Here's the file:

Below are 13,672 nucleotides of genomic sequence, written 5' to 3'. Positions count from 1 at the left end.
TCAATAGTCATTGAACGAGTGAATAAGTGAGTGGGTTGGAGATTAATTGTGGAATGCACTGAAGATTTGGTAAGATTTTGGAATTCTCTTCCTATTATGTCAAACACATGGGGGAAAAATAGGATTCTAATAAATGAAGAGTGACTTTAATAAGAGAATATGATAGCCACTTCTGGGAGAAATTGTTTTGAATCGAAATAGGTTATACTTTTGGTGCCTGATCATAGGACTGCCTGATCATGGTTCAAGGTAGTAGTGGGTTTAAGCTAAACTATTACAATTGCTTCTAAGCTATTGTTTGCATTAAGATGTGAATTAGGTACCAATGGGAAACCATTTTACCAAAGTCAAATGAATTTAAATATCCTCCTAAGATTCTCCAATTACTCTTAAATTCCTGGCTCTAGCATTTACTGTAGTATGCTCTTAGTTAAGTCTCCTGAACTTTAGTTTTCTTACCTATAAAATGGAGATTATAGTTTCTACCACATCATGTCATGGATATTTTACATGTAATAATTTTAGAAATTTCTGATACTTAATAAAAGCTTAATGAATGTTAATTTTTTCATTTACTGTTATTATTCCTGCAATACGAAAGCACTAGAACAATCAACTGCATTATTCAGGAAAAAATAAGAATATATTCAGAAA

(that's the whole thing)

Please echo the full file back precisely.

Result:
Below are 13,672 nucleotides of genomic sequence, written 5' to 3'. Positions count from 1 at the left end.
TCAATAGTCATTGAACGAGTGAATAAGTGAGTGGGTTGGAGATTAATTGTGGAATGCACTGAAGATTTGGTAAGATTTTGGAATTCTCTTCCTATTATGTCAAACACATGGGGGAAAAATAGGATTCTAATAAATGAAGAGTGACTTTAATAAGAGAATATGATAGCCACTTCTGGGAGAAATTGTTTTGAATCGAAATAGGTTATACTTTTGGTGCCTGATCATAGGACTGCCTGATCATGGTTCAAGGTAGTAGTGGGTTTAAGCTAAACTATTACAATTGCTTCTAAGCTATTGTTTGCATTAAGATGTGAATTAGGTACCAATGGGAAACCATTTTACCAAAGTCAAATGAATTTAAATATCCTCCTAAGATTCTCCAATTACTCTTAAATTCCTGGCTCTAGCATTTACTGTAGTATGCTCTTAGTTAAGTCTCCTGAACTTTAGTTTTCTTACCTATAAAATGGAGATTATAGTTTCTACCACATCATGTCATGGATATTTTACATGTAATAATTTTAGAAATTTCTGATACTTAATAAAAGCTTAATGAATGTTAATTTTTTCATTTACTGTTATTATTCCTGCAATACGAAAGCACTAGAACAATCAACTGCATTATTCAGGAAAAAATAAGAATATATTCAGAAA